Distributed Denial of Service (DDoS) Attacks Explained

Wednesday, December 22, 2010

Dan Dieterle

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You may have heard about the DDoS attacks that have shutdown many websites during the WikiLeaks kerfuffle. But what is a DDoS attack anyways?

Well, simply put, in a denial of service attack, the attacker sends repeated messages to a target website with such frequency, that the website can not keep up and slows to a crawl, in effect taking it offline.

Well, this works great for small websites, but larger websites are hosted on several computers and use a round robin DNS type resolution, so that multiple machines appear as one site. These can handle a lot more traffic so a different tactic is needed.

Attackers will usually use zombie machines that they have infected with a virus (also called ‘bots’) to work together to attack a single site. Sometimes hundreds and even thousands of systems are used in this matter. (keep your system and anti-virus updated! :)

The website is hit with so many requests that it bogs them down to the point where they can no longer respond. This is called a Distributed Denial of Service Attack.

Most of the “hacktivists” involved with the WikiLeaks DDoS attacks are using these DDoS attacks to shutdown each others websites.

The hacktivists are receiving a lot of flack from the computer security “experts” for using these old style attacks (Kinda doesn’t make sense, because they do seem to be working).

For you see there is a newer, much more efficient method of Denial of Service attack called “Layer 7 DoS”. In this level of attack, instead of flooding a server with thousands of message packets, the actual webserver application itself is attacked.

Partial request are opened with the server, but never finished. This leaves the server in a waiting state. It only takes a very few of these requests to bog down a server and take it offline.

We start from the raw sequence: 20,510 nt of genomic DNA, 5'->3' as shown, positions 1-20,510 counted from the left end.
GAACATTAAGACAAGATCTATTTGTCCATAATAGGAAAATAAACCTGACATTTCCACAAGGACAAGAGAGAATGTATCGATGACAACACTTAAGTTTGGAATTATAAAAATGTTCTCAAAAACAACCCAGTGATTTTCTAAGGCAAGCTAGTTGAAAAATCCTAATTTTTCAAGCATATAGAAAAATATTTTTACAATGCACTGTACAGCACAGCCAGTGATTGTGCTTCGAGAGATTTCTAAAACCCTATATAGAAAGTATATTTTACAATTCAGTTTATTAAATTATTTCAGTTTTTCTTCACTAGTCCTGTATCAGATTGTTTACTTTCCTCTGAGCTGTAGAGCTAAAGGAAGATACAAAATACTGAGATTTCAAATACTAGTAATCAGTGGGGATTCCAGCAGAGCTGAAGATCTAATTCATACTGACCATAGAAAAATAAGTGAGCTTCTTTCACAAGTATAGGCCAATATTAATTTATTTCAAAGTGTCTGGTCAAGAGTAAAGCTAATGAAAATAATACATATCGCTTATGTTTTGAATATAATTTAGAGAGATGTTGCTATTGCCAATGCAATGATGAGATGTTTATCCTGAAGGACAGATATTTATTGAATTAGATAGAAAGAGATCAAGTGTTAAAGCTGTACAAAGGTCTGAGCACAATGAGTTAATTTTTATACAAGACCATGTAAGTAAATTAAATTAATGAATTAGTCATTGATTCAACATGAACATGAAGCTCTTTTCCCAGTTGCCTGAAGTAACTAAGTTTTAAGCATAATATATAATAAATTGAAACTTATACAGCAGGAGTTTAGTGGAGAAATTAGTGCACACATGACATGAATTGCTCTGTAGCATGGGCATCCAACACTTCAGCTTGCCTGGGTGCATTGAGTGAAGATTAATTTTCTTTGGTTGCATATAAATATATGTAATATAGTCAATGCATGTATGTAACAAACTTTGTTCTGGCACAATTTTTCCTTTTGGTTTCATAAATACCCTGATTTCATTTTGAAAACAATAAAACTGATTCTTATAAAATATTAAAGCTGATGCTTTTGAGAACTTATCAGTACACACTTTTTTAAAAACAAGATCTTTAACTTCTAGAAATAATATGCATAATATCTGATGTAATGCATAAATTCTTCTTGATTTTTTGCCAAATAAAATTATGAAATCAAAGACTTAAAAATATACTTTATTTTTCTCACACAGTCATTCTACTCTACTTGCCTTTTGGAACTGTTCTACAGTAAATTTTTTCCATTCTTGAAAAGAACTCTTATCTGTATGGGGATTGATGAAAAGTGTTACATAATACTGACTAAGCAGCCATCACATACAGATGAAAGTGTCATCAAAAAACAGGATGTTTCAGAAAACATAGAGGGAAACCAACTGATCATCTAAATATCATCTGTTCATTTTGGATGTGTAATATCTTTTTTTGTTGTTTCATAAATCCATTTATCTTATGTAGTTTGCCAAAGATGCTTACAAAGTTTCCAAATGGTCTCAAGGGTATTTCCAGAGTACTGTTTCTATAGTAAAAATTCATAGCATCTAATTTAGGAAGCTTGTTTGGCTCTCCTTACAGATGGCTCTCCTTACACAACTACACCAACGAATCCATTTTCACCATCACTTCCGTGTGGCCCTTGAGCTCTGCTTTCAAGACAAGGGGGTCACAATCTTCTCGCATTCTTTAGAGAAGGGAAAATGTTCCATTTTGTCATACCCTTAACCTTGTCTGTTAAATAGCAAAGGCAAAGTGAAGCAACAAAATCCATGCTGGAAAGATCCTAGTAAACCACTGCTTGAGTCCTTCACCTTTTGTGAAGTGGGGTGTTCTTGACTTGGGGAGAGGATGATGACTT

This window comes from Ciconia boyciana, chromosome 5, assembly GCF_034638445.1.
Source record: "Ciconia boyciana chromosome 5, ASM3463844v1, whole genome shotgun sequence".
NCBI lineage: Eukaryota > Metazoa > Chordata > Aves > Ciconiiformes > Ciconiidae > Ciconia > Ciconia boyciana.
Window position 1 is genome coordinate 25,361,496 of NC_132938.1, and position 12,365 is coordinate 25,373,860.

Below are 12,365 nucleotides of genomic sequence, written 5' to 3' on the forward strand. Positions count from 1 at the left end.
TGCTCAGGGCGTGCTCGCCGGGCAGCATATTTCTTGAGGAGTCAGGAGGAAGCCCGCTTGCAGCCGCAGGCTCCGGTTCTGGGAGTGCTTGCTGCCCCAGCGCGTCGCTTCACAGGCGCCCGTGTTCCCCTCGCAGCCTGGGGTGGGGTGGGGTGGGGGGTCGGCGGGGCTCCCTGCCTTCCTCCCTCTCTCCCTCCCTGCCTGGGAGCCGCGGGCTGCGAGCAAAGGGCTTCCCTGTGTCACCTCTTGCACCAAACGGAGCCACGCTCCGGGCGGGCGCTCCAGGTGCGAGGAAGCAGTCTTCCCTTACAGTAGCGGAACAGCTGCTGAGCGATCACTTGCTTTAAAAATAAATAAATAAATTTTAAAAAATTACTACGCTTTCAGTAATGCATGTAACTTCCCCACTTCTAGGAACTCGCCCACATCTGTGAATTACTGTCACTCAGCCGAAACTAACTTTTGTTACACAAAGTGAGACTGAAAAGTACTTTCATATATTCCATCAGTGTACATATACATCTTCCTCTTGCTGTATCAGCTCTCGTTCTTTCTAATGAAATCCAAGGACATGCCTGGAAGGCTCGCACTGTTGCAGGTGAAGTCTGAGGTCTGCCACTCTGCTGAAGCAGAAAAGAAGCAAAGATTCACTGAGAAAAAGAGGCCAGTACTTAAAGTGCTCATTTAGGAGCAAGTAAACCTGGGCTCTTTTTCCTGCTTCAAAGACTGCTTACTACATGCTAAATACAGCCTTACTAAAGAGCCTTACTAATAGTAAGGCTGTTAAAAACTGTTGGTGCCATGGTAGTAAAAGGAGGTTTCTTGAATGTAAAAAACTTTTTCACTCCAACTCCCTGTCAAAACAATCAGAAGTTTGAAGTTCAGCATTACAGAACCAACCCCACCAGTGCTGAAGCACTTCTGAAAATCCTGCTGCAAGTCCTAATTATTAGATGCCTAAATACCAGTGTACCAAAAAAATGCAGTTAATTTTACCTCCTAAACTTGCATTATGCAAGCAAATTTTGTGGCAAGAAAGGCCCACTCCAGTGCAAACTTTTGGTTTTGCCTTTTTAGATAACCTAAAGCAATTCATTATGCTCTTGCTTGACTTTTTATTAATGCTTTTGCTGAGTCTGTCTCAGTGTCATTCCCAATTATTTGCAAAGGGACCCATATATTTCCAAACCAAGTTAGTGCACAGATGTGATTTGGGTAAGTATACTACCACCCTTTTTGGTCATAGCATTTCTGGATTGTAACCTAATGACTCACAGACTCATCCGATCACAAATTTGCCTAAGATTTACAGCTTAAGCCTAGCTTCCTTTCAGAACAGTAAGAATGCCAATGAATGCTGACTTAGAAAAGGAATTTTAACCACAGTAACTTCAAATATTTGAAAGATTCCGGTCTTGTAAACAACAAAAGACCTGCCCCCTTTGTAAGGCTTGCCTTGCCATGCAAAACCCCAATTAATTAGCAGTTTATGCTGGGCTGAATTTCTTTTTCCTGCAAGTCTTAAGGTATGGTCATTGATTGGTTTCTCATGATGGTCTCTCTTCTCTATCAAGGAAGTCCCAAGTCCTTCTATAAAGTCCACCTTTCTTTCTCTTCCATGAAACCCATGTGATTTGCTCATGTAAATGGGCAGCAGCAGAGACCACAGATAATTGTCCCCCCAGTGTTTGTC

In a Layer 7 Denial of service attack, a single attacker could take almost any single website down at will. They literally act like an on/off switch.

The Jester used such a program he created called “Xerxes” to take WikiLeaks offline the first day of the latest release. I have seen a different Layer 7 DoS program run and it is brutally effective.

The scary part is that these have existed for quite a while now, and because they attack a function of webservers, neither Apache or Microsoft have moved to fix them. T

hat is the official word though, to truly fix the issue would probably require major rewrites and they are not willing to do that at this point.

You will probably see these issues addressed in the next releases of Apache and IIS.

This is a copy of an article I did for iElmira.com tech forum 

Cross-posted form Cyber Arms

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Fred Williams Interesting post as I keep thinking everytime I hear about a DoS attack in the news, why haven't we been able to thwart DoS attacks? They have been around forever. But your point about the "new" style of DoS attacks are the key. As I was researching Layer 7, I found two instances: HTTP Get DoS made famous by RSnake with Sloworis and the new Slow request bodies. It seems that IIS can already handle the HTTP Get by setting a timeout threshold and Apache can handle it using a certain module. However the HTTP Post attack is the most difficult. Both Microsoft and Apache recognize the flaw but consider it a flaw in the protocol.

OWASP has released a tool designed to test against the HTTP post attack.

I would imagine that Xerces could be most likely a version of the HTTP post attack since Jester can disable a site by himself (or herself).

Crazy stuff.
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